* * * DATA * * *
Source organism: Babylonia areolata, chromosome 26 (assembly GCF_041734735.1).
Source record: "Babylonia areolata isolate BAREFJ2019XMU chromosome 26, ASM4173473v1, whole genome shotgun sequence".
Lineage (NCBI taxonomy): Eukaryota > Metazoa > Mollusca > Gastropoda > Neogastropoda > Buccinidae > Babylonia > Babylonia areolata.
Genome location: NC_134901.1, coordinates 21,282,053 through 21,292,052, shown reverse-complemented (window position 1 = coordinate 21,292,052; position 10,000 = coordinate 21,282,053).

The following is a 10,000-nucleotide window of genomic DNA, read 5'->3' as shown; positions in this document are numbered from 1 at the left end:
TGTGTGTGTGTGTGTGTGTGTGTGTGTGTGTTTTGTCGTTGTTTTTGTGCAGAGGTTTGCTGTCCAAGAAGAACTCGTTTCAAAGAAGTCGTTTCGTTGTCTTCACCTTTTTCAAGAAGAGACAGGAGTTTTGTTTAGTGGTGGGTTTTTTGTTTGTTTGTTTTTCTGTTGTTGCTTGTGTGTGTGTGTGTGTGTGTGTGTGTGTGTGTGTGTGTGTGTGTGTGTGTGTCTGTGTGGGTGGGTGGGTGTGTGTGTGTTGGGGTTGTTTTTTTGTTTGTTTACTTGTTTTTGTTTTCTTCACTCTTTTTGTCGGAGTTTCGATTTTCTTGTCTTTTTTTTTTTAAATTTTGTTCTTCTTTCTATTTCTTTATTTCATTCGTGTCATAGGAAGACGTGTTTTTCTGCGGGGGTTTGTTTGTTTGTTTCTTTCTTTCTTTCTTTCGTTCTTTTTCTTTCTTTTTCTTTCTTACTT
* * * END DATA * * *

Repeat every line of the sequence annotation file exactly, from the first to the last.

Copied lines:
Source organism: Babylonia areolata, chromosome 26 (assembly GCF_041734735.1).
Source record: "Babylonia areolata isolate BAREFJ2019XMU chromosome 26, ASM4173473v1, whole genome shotgun sequence".
Lineage (NCBI taxonomy): Eukaryota > Metazoa > Mollusca > Gastropoda > Neogastropoda > Buccinidae > Babylonia > Babylonia areolata.
Genome location: NC_134901.1, coordinates 21,282,053 through 21,292,052, shown reverse-complemented (window position 1 = coordinate 21,292,052; position 10,000 = coordinate 21,282,053).

The following is a 10,000-nucleotide window of genomic DNA, read 5'->3' as shown; positions in this document are numbered from 1 at the left end:
TGTGTGTGTGTGTGTGTGTGTGTGTGTGTGTTTTGTCGTTGTTTTTGTGCAGAGGTTTGCTGTCCAAGAAGAACTCGTTTCAAAGAAGTCGTTTCGTTGTCTTCACCTTTTTCAAGAAGAGACAGGAGTTTTGTTTAGTGGTGGGTTTTTTGTTTGTTTGTTTTTCTGTTGTTGCTTGTGTGTGTGTGTGTGTGTGTGTGTGTGTGTGTGTGTGTGTGTGTGTGTGTGTCTGTGTGGGTGGGTGGGTGTGTGTGTGTTGGGGTTGTTTTTTTGTTTGTTTACTTGTTTTTGTTTTCTTCACTCTTTTTGTCGGAGTTTCGATTTTCTTGTCTTTTTTTTTTTAAATTTTGTTCTTCTTTCTATTTCTTTATTTCATTCGTGTCATAGGAAGACGTGTTTTTCTGCGGGGGTTTGTTTGTTTGTTTCTTTCTTTCTTTCTTTCGTTCTTTTTCTTTCTTTTTCTTTCTTACTT